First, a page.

Since 1959, the Blue Surf motel has stood on the Bethany Beach Boardwalk. And for 41 years, the same family has owned and operated the powder blue motel recognizable by anyone who has lived or visited the coastal Delaware resort.
But Patricia McCabe, who has owned and operated the motel with her family for more than four decades, sat along with her family at Bethany’s inaugural Commercial Design and Review Committee, again presenting plans for the grandiose building which might soon replace the Bethany Beach staple.
If approved as presented, the three-story new building, fixed with domed, faceted hip roofs topped with flags and wraparound porches, will sport “upscale” condominium units on its second and third floors and retail stores on its first.
Sitting on the boardwalk, backing up to Atlantic Avenue and extending over to Garfield, the building’s design might become what some called Tuesday a “benchmark” for Bethany’s design guidelines. First, though, it will have to win a host of town approvals. The McCabes — who hope to start demolition by fall of next year — and the castle-like building received the first of those approvals in overwhelming fashion Tuesday when the committee approved its design and heaped compliments on its designers.
“I think this is a benchmark for all future (plans) that come before us,” said Lew Killmer, a Bethany Beach town councilman and chair of the design committee. “You’ve gone overboard. My hat’s off to you.”
Throughout his presentation, Matt Arnold, an architect with the Virginia-based Robert Wilson Mobley Partnership — which has worked on projects from Bethany to Seattle — stressed the influence of the design guidelines on the plan. Arnold said that firm architects intended the project to stand as a model for future plans. He cited open balconies and porches, hidden service areas and parking lots, white railings and columns, difference in roof types and wraparound porches as examples of this Bethany guidelines-based design.
“We’ve made an effort not just to comply (with the guidelines) but to design a project as an exemplary example to show what you intended,” with the design guidelines, Arnold said in his presentation. As Arnold flipped through the guidelines, comparing them to several drawings of the proposed project Tuesday, he noted that the design followed not just the mandated but also the recommended design aspects. “We’re very proud of (the design),” Arnold said.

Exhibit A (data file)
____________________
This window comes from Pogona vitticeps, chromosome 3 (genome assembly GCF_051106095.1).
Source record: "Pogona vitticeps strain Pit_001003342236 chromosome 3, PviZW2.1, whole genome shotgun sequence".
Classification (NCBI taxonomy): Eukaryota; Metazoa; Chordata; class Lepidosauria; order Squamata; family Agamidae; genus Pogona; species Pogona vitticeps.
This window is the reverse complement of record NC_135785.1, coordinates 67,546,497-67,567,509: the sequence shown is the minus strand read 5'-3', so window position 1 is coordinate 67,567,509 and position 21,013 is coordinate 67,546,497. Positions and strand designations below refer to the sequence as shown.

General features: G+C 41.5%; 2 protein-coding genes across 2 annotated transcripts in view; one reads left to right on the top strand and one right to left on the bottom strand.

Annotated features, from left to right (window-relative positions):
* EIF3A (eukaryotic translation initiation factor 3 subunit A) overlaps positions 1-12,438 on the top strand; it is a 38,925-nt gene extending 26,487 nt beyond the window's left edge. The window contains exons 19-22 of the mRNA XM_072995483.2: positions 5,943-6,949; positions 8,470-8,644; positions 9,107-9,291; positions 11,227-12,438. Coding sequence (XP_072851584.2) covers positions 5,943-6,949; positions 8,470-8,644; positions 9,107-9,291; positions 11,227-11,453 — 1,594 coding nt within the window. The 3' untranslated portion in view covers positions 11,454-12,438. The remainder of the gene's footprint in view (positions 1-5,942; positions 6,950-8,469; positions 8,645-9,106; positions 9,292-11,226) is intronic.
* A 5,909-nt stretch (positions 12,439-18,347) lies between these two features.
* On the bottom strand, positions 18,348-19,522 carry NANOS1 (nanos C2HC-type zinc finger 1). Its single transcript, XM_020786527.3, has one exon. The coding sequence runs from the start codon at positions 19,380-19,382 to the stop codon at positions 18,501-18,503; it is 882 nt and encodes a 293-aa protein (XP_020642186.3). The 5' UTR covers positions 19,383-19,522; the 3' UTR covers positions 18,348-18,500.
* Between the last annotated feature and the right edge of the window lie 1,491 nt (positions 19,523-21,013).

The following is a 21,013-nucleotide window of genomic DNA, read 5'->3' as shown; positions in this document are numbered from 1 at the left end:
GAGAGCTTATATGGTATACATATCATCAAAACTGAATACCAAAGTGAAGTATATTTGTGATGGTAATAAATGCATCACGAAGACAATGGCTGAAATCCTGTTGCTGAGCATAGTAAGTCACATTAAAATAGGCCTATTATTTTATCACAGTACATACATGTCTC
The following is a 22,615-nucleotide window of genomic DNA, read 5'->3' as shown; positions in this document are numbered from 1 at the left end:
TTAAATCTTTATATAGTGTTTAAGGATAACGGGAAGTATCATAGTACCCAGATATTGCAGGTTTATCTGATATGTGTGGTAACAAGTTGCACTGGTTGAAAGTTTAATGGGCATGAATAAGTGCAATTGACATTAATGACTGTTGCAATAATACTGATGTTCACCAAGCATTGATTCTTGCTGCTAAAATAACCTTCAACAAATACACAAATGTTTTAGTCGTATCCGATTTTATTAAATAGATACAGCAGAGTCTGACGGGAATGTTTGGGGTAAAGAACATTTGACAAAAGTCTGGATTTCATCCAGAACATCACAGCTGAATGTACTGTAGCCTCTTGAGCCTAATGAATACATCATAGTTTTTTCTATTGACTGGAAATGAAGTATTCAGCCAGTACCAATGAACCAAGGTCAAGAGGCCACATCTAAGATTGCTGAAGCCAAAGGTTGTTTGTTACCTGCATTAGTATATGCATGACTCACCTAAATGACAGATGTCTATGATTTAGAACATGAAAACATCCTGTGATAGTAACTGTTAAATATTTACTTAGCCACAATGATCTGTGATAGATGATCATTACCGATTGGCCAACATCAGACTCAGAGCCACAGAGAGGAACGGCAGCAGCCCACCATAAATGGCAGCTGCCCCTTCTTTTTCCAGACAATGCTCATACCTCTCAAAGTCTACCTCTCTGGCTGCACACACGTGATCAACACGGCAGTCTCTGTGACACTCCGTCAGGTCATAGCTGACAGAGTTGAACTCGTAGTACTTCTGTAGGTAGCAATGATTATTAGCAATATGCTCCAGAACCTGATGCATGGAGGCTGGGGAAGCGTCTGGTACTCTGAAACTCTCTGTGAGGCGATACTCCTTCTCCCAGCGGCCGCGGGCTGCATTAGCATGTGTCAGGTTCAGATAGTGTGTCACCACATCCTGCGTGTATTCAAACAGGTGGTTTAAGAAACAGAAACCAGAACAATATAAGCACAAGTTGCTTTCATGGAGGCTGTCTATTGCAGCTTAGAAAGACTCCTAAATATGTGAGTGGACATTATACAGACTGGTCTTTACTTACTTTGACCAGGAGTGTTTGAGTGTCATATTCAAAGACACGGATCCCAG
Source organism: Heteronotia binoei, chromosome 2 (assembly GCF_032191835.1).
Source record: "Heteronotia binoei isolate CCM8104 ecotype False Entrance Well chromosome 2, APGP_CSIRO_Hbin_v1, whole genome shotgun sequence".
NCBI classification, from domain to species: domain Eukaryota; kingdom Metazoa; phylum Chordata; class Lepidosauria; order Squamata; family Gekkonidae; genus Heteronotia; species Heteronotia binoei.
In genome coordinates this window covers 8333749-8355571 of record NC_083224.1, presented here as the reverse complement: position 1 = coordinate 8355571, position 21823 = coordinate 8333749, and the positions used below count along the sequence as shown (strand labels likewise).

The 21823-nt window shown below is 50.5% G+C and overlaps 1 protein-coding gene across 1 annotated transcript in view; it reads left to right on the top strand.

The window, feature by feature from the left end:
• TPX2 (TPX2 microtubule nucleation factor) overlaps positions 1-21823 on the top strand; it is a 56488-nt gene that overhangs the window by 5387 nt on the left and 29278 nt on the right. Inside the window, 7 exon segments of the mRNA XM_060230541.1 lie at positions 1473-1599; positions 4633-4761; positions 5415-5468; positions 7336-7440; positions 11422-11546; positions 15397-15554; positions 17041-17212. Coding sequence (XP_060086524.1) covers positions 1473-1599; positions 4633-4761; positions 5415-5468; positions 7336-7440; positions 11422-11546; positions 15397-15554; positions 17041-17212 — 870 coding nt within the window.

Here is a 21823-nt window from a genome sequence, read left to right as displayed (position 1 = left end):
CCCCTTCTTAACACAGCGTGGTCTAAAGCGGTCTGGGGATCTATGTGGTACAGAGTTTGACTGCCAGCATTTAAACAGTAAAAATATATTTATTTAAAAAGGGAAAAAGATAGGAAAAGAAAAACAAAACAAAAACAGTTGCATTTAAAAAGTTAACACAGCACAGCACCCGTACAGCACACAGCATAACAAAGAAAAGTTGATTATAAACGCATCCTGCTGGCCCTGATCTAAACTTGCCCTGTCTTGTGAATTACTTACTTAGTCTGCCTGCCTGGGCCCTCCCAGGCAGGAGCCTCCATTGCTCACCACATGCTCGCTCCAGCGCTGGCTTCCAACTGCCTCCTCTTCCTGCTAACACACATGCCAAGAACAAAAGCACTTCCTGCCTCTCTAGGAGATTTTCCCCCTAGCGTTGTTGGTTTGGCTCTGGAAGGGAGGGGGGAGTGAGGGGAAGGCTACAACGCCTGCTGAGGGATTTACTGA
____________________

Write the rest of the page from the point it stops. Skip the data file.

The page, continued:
On the west, Atlantic Avenue, side of the proposed project shop fronts would sit behind a raised, white-fenced wraparound porch, covered by an awning. Shops also line the east, boardwalk, side of the proposal but sit on the ground level. Less shops line the north, Garfield, side of the proposed structure where a large blank wall covering service areas and a parking garage for residents was a source of concern Tuesday. Committee members suggested that the blank wall in a heavily pedestrian-traveled area, directly across from the bandstand restrooms, might be unsightly and welcome graffiti. Arnold agreed to study alternatives before presenting final plans.
The south side of the building is the least attractive, and will probably be the least seen. But, as with all sides of the proposed condo/retail building, exposed staircases and balconies give the project life. Also, an open, common space on the second floor might, if approved, contain a pool and will be decorated by plant-life. Elevators and stairs will be provided for the building’s residents who would live in “upscale” open condos featuring hard-wood floors and granite, McCabe said. If built, the owner hopes that the upscale units will be complimented by different, upscale shops downstairs.
“The units are really nice units,” McCabe said. “They are really upscale. We thought the shops below should be that way (too).”
The McCabes first presented their plans for the building last year but a town moratorium delayed the approval process. Even if the project is approved, McCabe said she will keep the Blue Surf Motel open for one more summer and begin demolition in the end of Sept., 2007. If that timeline holds, the building should be completed by May of 2008. Not building during and remaining open for the summer season was a main concern of the McCabes, Patricia McCabe said Tuesday. Neither she, nor Arnold, knew when the project would come before town officials for the next step in the approval process.